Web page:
The Roll Part
Photo Courtesy Times Beach RecordsGiven that rock has been a rotting, bloated corpse for at least 25 years, perhaps it's wise for us now to consider that what was truly enjoyable about rock & roll was indeed the roll part. Detroit's Hentchmen roll like you wouldn't believe, especially at 45 rpm on seven-inch vinyl discs. Tim, John and Chris—we're told all last names are simply "Hentch"—were three close high school friends better known at the time for their wild late-night parties than their music, but they came together as a band back in 1992 for a show at a house party in Ann Arbor, Michigan, and stuck around because it seemed like the right thing to do—and because their high school ska-metal band ("Kind of a weird fusion thing," sighs John) wasn't really doing it for them. When Chris moved to Chicago, longtime friend Mike replaced him on drums with little change in the band's sound—somewhere between the bass-less R&B stomp of the Gories and the manic organ mashing of New Orleans mad scientist Mr. Quintron—or their aesthetic of barely organized, drunken musical tomfoolery, the soundtrack to the kind of insanely rocking frat-house party that really only ever existed in the minds of obsessive '60s garage rock fans and Animal House devotees.
Twelve years later, they've toured internationally and amassed a discography that contains nearly 150 songs, only the most recent of which were not recorded on a four-track in their basement. Since most trash rock fans have a speaking vocabulary of barely 150 words anyway, it might be tough to make sense of that kind of discography, so here's a basic back-to-front guide:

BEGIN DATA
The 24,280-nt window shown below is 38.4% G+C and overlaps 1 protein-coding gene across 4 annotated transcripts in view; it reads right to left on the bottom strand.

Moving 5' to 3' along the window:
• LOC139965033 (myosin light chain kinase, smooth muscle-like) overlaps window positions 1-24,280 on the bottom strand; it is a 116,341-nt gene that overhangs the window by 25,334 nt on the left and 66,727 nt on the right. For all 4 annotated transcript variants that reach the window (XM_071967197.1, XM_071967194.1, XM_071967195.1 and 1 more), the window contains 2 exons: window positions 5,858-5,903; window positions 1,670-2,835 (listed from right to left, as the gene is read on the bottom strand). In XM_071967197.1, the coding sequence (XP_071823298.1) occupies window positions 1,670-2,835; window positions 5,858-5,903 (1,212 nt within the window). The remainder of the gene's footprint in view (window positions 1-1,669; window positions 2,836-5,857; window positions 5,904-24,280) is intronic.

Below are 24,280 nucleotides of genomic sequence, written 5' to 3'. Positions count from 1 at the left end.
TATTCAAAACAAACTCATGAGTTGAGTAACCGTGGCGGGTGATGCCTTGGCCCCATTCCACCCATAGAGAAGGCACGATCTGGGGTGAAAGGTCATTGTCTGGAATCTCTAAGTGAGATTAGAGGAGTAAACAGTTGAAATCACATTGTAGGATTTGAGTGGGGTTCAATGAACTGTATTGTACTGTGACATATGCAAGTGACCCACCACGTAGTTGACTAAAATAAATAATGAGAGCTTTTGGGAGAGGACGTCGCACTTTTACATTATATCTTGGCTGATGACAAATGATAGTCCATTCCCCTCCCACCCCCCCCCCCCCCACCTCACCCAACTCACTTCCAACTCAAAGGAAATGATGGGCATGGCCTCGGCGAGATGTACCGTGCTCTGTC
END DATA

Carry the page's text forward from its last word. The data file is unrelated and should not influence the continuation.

10. HAM & OIL (Gas Records, Finland, 1998): The simple beauty of the Hentchmen's songs is that they're all about girls, cars and guitars, none more so than the instrumentals. Here, "Ham & Oil" is the fun one, while the flipside, "Club Wagon," is the fast one. 9. HOT ROD MILLIE (Norton, New York City, 1994): Not to be confused with other Hentch gal Mush Mouth Millie, the Millie of this title tune—which also appears on the Ultra Hentch LP—drives a fast car and calls the shots; Johnny laments, "I tried to reach the clutch to show her how I felt, but all I could catch was her safety belt." On the flip side, the boys tear into a fantastic version of Chuck Berry's "Our Little Rendezvous" replete with handclaps, harmonica wailing and a truly blistering guitar solo. "Rawhide," a fine instrumental, rounds out the disc. 8. ITALIAN IMPORT (Italy Records, Detroit, 1998): A fine rendition of the Yardbirds' "Psycho Daisies" is joined with a magnificent "Some Other Guy," featuring Jack White. Who the hell is Jack White? Now we know. Thanks, Hentchmen! 7. GRAVEL BITE (1+2 Records, Japan, 1995): The massive "Gravel Bite," concentrated Farfisa bluster and wheeze, is reason enough to track down this Japanese import. On the flip, probably Chuck Berry's finest moment in the hands of the Hentchmen: "It Don't Take but a Few Minutes" idles along wonderfully; then the instrumental "The Passerby" provides the perfect soundtrack for a lazy late-night cruise down darkened streets, so beautiful it will bring a tear to your eye. Really. 6. RED HOT CAR (Hillsdale Records Co., San Francisco, 1995): This one is worth picking up for the absolutely scorching "Oil Leak" and a speedier version of "Red Hot Car" than appeared on the Broad Appeal LP. 5. TEENAGE LETTER (D*wrecked*hiT Records, Detroit, 2000): Many have tried, but none have surpassed the Hentchmen's version of Renald Richard's "Teenage Letter." "Creep of the Year" is the rollicking instrumental B-side (inspired by John Travolta winning the poll of the same name in NME), with a manic guitar solo that nearly breaks the song in half, signaling a fine return to form for the band after their brief midcareer siesta. 4. TWO TONE BELAIR (Estrus Records, Bellingham, 1995): The band's only Estrus outing and the record that put Ypsilanti on the map. "Two Tone Belair" would later be found in a live version on the Motorvatin' LP, but this is the one you need, and "20 Girls" is sheer perfection on wax—utter rock & roll nonsense yelled with such foolhardy youthful exuberance you'll be lucky to make it to the phenomenal closer, "Porch Recker," without passing out. 3. SELF-TITLED (Front Porch Records, Detroit, 1993): Front Porch Records No. 1—the disc that launched a buncha ships. Archetypal Hentch instrumental "Nervous Reck" starts things off nicely, and the disc hums all the way through the perfectly inept guitar solo and crazed, primal yapping that finish off "Creepdog." Eminently worth tracking down, though your search may be long and full of distraction. 2. WHY DID GOD MAKE GIRLS? (Norton Records, 1997): "Why Did God Make Girls?"—a cover of the obscuro garage rocker by Palmyra, New Jersey's J.D. Rogues—is completely stripped of reason and competence until all that remains is pure joy. It's backed with a version of "Red River Rock" that will make your hair stand on end. 1. THE BREATHER (Happy Hour Records, presumably of Detroit, 1993): The second Hentchmen single, recorded at Genitti's 7 Course Family-Style Dining. This disc is worth the price of admission for "The Breather," a bashing instrumental that cleverly mixes perverted heavy breathing and a reference to eggplant with the more innocent yelps and yowls of prank call rock & roll delight. THE HENTCHMEN WITH THE MILLIONAIRES AND THE STOCKINGS AT ALEX'S BAR, 2913 ANAHEIM ST., LONG BEACH, (562) 434-8292; WWW.ALEXSBAR.COM. FRI., 8 P.M. $7. 21+.
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